Avoiding uncertainty

Businesses come with different levels of varied risks. Different cultures have different comfort levels associated with how they perceive and tolerate risk. The Netherlands score about 50 % on uncertainty levels. If they are asked to choose, the Netherlands culture dictates that they avoid risks as much as they can. Therefore, it is important that rules are established and followed and procedures are followed before innovation is implemented since job security is highly valued. New ways of doing things in an organization would have high probability of disrupting income, which would increate unrest and further negatively affect performance and productivity. Indonesia has a similarly high intolerance for uncertainty. Work relationships are therefore highly valued (Bono & Heijden 2011). Even when an individual is angry with their colleagues or boss, he or she is expected to solve it in a calm manner to maintain harmony in the workplace, and reduce the likelihood of bad relationships that would interfere with performance and productivity.


According to Hofstede (2011), the level of masculinity of a certain culture is determined by how much individuals want to succeed and get recognition among their peers and in the society; increasing the level of competition in an organization. In a highly masculine society, high levels of achievement and success are highly regarded. In Indonesia, the level of recognition is not as highly regarded as the status that is held in an organization or in a society. Individuals strive to achieve high social status levels and minimize their focus on recognition achievement.

Netherlands has low levels of masculinity in organizations. Managers are supportive of their employees in terms of attaining as much work life balance as possible. Team members are also expected to give their input before a decision is made so that they are comfortable with the final decision through which they would have to work with (Hofstede 2011).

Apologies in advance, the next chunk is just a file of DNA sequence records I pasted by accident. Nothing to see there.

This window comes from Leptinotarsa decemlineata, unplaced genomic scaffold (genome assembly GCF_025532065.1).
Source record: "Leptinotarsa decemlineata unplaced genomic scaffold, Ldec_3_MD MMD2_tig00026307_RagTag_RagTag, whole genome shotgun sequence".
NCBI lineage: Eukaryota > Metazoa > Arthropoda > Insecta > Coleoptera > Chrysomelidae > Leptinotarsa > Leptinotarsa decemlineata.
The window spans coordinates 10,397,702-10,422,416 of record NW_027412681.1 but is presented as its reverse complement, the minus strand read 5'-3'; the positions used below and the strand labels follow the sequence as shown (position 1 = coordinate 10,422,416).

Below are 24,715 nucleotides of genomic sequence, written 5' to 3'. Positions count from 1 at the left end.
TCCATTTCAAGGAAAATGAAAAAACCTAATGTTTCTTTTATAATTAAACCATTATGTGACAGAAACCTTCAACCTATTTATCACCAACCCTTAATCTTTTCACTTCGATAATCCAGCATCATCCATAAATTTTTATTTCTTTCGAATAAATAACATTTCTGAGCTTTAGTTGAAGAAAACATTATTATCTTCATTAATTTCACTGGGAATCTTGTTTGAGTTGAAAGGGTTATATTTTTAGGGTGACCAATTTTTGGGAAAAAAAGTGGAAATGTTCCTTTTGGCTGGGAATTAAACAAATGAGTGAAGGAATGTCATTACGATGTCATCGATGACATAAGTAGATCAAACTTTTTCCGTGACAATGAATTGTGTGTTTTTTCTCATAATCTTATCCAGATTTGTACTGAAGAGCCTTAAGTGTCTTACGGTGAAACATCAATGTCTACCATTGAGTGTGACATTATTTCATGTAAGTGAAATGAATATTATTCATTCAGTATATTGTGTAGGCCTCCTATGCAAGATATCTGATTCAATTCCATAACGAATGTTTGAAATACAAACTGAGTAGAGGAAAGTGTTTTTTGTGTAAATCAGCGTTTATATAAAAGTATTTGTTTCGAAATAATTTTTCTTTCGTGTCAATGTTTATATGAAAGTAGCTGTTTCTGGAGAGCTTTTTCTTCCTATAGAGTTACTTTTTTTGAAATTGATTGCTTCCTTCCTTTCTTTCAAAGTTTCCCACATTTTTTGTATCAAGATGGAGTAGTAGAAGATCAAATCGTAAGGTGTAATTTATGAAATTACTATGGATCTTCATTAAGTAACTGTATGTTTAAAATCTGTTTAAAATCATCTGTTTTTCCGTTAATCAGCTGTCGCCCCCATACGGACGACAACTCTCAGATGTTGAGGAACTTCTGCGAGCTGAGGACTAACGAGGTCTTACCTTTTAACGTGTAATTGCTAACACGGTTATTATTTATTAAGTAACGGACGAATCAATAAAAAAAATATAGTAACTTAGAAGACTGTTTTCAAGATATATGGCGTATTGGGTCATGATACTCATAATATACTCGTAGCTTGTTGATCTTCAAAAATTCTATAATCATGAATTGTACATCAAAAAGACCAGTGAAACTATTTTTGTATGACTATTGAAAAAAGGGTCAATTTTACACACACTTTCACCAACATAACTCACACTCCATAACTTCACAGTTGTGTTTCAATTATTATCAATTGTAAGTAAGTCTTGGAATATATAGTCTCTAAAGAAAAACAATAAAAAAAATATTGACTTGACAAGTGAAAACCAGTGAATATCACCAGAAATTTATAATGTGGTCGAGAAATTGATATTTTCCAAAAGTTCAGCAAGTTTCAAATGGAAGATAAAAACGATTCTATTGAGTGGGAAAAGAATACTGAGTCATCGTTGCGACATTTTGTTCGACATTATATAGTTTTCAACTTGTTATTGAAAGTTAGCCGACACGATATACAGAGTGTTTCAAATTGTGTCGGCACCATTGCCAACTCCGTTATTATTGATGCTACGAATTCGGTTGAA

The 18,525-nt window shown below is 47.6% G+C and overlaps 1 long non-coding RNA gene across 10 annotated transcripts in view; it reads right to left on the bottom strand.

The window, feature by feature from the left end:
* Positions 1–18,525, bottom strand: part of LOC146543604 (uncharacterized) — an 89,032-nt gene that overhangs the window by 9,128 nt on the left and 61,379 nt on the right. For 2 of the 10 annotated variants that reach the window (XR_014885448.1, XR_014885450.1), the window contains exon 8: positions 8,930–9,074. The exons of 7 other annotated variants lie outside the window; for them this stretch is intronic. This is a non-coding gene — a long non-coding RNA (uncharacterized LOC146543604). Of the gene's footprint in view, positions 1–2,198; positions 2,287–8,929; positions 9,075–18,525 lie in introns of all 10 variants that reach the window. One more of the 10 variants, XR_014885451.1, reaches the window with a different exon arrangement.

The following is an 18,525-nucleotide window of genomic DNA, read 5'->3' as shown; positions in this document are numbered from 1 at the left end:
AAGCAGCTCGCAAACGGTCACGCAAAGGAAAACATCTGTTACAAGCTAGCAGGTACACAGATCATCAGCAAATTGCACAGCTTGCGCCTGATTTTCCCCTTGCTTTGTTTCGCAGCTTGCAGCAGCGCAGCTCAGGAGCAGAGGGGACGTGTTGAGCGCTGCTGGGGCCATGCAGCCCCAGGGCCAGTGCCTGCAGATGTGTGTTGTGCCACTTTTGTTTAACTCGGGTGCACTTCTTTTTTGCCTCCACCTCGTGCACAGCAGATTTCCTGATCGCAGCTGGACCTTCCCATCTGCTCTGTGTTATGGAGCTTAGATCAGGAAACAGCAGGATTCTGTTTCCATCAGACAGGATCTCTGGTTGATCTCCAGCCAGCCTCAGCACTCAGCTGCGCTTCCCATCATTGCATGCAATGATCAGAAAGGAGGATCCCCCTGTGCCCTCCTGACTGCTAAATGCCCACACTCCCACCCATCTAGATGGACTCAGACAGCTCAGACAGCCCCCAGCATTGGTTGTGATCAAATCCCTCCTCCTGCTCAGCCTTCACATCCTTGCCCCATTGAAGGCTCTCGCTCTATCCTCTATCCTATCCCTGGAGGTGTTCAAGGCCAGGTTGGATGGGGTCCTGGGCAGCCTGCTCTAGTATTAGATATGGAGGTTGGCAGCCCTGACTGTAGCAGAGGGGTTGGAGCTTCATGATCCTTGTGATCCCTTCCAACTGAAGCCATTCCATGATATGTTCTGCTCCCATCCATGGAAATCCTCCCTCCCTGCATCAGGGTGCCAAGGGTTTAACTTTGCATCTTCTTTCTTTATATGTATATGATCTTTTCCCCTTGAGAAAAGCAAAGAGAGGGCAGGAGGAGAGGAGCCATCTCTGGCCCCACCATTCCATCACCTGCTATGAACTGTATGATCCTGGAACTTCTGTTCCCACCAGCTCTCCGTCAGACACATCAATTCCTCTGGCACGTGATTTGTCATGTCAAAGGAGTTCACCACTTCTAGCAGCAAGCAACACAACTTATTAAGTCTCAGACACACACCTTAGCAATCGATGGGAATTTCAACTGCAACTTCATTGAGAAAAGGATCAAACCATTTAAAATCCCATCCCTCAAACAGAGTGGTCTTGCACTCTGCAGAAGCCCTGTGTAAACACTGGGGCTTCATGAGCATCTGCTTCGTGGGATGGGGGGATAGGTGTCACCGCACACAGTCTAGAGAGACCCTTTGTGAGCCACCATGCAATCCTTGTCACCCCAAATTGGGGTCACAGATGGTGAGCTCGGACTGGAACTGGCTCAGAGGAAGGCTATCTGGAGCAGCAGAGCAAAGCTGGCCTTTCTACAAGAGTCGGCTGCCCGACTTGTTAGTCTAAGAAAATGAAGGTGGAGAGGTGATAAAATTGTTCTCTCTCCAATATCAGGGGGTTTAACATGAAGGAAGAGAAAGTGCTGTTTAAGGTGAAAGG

Hofstede’s work in the current globalized environment

According to Hofstede (2011), cross-cultural communication is based on beliefs and practices held by people from particular regions. There are several perspectives that govern the communication that occurs between individuals from different cultures in different organizations and countries. The manner in which different roles, gender, and social factors are perceived, determine how communication occurs between different people. These factors are used as a parameter on the differences between individuals from different countries and cultures (Gregory & Moorhead 2013). The manner in which people cope with uncertainty, how they handle inequality, relationship between male and female members of the society, and how they handle working in teams is different among individuals from different cultures (Hofstede 2003). In the near future, there will be a shift towards cultural aspects that have been viewed in highly developed nations, such as high levels of individualism, low power distance, high masculinity and low levels of avoiding risks (Murray, Poole & Jones 2006). These changes will be based on trying to model cases that have been viewed in internationally successful companies; most of which are based in highly developed international centers.